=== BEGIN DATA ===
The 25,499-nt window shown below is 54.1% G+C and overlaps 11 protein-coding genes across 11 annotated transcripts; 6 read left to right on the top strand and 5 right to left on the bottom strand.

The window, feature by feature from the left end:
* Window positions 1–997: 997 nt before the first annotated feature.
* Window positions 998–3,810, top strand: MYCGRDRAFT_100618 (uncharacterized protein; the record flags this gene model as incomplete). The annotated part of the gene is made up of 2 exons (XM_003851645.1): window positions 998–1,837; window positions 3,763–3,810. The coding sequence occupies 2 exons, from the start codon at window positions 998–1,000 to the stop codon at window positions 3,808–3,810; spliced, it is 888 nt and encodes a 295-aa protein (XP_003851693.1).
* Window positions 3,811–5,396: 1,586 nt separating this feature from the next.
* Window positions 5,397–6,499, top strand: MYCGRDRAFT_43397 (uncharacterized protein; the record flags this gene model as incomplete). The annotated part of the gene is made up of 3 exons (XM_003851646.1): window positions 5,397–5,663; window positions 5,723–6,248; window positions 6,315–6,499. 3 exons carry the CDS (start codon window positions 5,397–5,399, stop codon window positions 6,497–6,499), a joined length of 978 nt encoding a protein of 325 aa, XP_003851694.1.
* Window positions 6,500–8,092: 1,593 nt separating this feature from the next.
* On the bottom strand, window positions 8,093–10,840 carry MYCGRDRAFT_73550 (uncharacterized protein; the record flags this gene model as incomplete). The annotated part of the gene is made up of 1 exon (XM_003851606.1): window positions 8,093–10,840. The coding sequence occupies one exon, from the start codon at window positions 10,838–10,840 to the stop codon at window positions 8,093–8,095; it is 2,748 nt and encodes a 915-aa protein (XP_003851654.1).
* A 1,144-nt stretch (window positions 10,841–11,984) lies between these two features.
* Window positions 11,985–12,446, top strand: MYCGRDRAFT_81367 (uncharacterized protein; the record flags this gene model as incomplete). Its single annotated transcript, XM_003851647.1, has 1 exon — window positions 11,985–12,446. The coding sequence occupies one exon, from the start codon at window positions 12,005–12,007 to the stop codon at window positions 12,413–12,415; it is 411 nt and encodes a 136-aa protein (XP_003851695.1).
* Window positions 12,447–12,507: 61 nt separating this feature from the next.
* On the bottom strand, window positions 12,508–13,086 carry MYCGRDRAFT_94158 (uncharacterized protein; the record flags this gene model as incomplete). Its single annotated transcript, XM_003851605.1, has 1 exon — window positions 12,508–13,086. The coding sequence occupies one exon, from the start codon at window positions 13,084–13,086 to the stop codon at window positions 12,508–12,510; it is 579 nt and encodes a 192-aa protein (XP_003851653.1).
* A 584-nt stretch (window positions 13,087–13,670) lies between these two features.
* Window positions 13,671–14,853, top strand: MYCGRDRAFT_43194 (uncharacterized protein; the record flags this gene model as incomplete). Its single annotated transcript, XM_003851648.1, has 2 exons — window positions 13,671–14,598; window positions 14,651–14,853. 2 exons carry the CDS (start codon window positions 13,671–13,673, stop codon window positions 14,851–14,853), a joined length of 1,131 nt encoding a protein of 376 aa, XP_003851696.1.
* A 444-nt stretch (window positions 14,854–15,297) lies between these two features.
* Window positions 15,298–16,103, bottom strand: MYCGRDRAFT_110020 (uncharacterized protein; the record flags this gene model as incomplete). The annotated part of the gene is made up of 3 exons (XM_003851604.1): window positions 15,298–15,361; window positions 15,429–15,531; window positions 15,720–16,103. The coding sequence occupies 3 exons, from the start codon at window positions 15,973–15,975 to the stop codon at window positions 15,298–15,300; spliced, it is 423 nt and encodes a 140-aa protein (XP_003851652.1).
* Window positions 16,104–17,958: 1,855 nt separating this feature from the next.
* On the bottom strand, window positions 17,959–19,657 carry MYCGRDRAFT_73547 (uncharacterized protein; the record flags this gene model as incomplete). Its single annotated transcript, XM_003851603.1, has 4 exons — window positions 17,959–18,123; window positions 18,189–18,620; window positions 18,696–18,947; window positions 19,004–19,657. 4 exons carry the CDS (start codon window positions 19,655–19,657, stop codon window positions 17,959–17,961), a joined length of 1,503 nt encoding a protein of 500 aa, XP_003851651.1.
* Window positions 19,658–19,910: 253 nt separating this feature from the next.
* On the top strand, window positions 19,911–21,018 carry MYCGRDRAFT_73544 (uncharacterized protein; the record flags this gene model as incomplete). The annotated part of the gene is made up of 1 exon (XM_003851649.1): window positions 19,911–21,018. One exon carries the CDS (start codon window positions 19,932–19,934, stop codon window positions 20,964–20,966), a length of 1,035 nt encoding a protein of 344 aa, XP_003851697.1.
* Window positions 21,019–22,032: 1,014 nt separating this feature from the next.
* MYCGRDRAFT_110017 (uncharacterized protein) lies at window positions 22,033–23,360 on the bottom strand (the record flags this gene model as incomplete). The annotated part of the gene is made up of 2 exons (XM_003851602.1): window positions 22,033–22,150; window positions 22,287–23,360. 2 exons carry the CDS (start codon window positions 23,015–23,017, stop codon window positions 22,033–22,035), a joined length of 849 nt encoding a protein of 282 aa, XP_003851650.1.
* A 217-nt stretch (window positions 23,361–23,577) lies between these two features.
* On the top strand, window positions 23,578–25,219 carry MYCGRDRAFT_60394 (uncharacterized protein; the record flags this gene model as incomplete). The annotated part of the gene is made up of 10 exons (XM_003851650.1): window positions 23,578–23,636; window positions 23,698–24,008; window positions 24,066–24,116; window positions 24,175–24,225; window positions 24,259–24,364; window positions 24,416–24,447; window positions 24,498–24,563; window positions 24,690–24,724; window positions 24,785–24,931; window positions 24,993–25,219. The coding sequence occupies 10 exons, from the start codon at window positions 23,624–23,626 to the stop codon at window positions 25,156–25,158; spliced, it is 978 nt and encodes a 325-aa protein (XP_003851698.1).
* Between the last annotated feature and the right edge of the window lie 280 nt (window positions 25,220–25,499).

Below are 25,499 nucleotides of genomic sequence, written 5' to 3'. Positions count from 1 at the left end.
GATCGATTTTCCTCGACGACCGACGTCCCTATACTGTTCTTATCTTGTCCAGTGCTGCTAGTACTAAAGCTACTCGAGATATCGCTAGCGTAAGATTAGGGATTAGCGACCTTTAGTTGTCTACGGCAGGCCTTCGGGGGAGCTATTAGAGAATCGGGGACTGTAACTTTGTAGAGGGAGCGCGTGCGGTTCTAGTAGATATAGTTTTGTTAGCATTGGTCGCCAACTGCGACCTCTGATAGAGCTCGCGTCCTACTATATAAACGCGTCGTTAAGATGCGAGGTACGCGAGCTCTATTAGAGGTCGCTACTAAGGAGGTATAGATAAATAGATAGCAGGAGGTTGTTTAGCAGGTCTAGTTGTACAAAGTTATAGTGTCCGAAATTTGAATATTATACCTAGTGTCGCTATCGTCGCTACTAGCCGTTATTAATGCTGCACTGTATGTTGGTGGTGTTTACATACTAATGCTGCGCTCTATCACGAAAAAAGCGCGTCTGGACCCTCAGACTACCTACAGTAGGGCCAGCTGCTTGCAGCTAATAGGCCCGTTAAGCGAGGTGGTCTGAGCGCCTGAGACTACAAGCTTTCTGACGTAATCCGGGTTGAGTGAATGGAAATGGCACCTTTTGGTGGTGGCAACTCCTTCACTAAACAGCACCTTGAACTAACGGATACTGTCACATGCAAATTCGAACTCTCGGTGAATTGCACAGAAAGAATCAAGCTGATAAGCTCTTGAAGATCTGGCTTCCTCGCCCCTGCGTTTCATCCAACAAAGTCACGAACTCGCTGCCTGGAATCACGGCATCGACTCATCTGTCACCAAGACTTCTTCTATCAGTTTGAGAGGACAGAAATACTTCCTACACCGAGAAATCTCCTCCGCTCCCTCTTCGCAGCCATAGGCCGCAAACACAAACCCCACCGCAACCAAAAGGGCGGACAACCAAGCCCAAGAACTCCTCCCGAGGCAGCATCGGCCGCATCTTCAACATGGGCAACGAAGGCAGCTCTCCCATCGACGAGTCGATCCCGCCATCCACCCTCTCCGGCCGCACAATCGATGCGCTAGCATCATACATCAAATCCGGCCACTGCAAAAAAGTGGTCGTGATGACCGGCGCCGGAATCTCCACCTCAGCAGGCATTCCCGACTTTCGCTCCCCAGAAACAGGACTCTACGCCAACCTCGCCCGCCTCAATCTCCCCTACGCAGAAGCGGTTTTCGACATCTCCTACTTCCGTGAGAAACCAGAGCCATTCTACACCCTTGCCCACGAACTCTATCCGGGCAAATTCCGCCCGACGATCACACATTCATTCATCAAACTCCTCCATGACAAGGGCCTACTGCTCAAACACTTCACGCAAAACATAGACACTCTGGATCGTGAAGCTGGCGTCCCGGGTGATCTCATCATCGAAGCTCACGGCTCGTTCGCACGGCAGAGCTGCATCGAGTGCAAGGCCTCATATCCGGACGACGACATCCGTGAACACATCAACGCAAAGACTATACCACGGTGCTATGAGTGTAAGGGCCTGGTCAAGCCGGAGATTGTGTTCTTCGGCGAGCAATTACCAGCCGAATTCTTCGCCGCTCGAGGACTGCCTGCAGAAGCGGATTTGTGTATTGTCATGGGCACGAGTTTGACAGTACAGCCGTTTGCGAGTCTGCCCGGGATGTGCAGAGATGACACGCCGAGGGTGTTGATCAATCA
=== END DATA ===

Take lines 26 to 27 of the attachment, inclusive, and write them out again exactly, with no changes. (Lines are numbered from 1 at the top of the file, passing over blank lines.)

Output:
Below are 25,499 nucleotides of genomic sequence, written 5' to 3'. Positions count from 1 at the left end.
GATCGATTTTCCTCGACGACCGACGTCCCTATACTGTTCTTATCTTGTCCAGTGCTGCTAGTACTAAAGCTACTCGAGATATCGCTAGCGTAAGATTAGGGATTAGCGACCTTTAGTTGTCTACGGCAGGCCTTCGGGGGAGCTATTAGAGAATCGGGGACTGTAACTTTGTAGAGGGAGCGCGTGCGGTTCTAGTAGATATAGTTTTGTTAGCATTGGTCGCCAACTGCGACCTCTGATAGAGCTCGCGTCCTACTATATAAACGCGTCGTTAAGATGCGAGGTACGCGAGCTCTATTAGAGGTCGCTACTAAGGAGGTATAGATAAATAGATAGCAGGAGGTTGTTTAGCAGGTCTAGTTGTACAAAGTTATAGTGTCCGAAATTTGAATATTATACCTAGTGTCGCTATCGTCGCTACTAGCCGTTATTAATGCTGCACTGTATGTTGGTGGTGTTTACATACTAATGCTGCGCTCTATCACGAAAAAAGCGCGTCTGGACCCTCAGACTACCTACAGTAGGGCCAGCTGCTTGCAGCTAATAGGCCCGTTAAGCGAGGTGGTCTGAGCGCCTGAGACTACAAGCTTTCTGACGTAATCCGGGTTGAGTGAATGGAAATGGCACCTTTTGGTGGTGGCAACTCCTTCACTAAACAGCACCTTGAACTAACGGATACTGTCACATGCAAATTCGAACTCTCGGTGAATTGCACAGAAAGAATCAAGCTGATAAGCTCTTGAAGATCTGGCTTCCTCGCCCCTGCGTTTCATCCAACAAAGTCACGAACTCGCTGCCTGGAATCACGGCATCGACTCATCTGTCACCAAGACTTCTTCTATCAGTTTGAGAGGACAGAAATACTTCCTACACCGAGAAATCTCCTCCGCTCCCTCTTCGCAGCCATAGGCCGCAAACACAAACCCCACCGCAACCAAAAGGGCGGACAACCAAGCCCAAGAACTCCTCCCGAGGCAGCATCGGCCGCATCTTCAACATGGGCAACGAAGGCAGCTCTCCCATCGACGAGTCGATCCCGCCATCCACCCTCTCCGGCCGCACAATCGATGCGCTAGCATCATACATCAAATCCGGCCACTGCAAAAAAGTGGTCGTGATGACCGGCGCCGGAATCTCCACCTCAGCAGGCATTCCCGACTTTCGCTCCCCAGAAACAGGACTCTACGCCAACCTCGCCCGCCTCAATCTCCCCTACGCAGAAGCGGTTTTCGACATCTCCTACTTCCGTGAGAAACCAGAGCCATTCTACACCCTTGCCCACGAACTCTATCCGGGCAAATTCCGCCCGACGATCACACATTCATTCATCAAACTCCTCCATGACAAGGGCCTACTGCTCAAACACTTCACGCAAAACATAGACACTCTGGATCGTGAAGCTGGCGTCCCGGGTGATCTCATCATCGAAGCTCACGGCTCGTTCGCACGGCAGAGCTGCATCGAGTGCAAGGCCTCATATCCGGACGACGACATCCGTGAACACATCAACGCAAAGACTATACCACGGTGCTATGAGTGTAAGGGCCTGGTCAAGCCGGAGATTGTGTTCTTCGGCGAGCAATTACCAGCCGAATTCTTCGCCGCTCGAGGACTGCCTGCAGAAGCGGATTTGTGTATTGTCATGGGCACGAGTTTGACAGTACAGCCGTTTGCGAGTCTGCCCGGGATGTGCAGAGATGACACGCCGAGGGTGTTGATCAATCA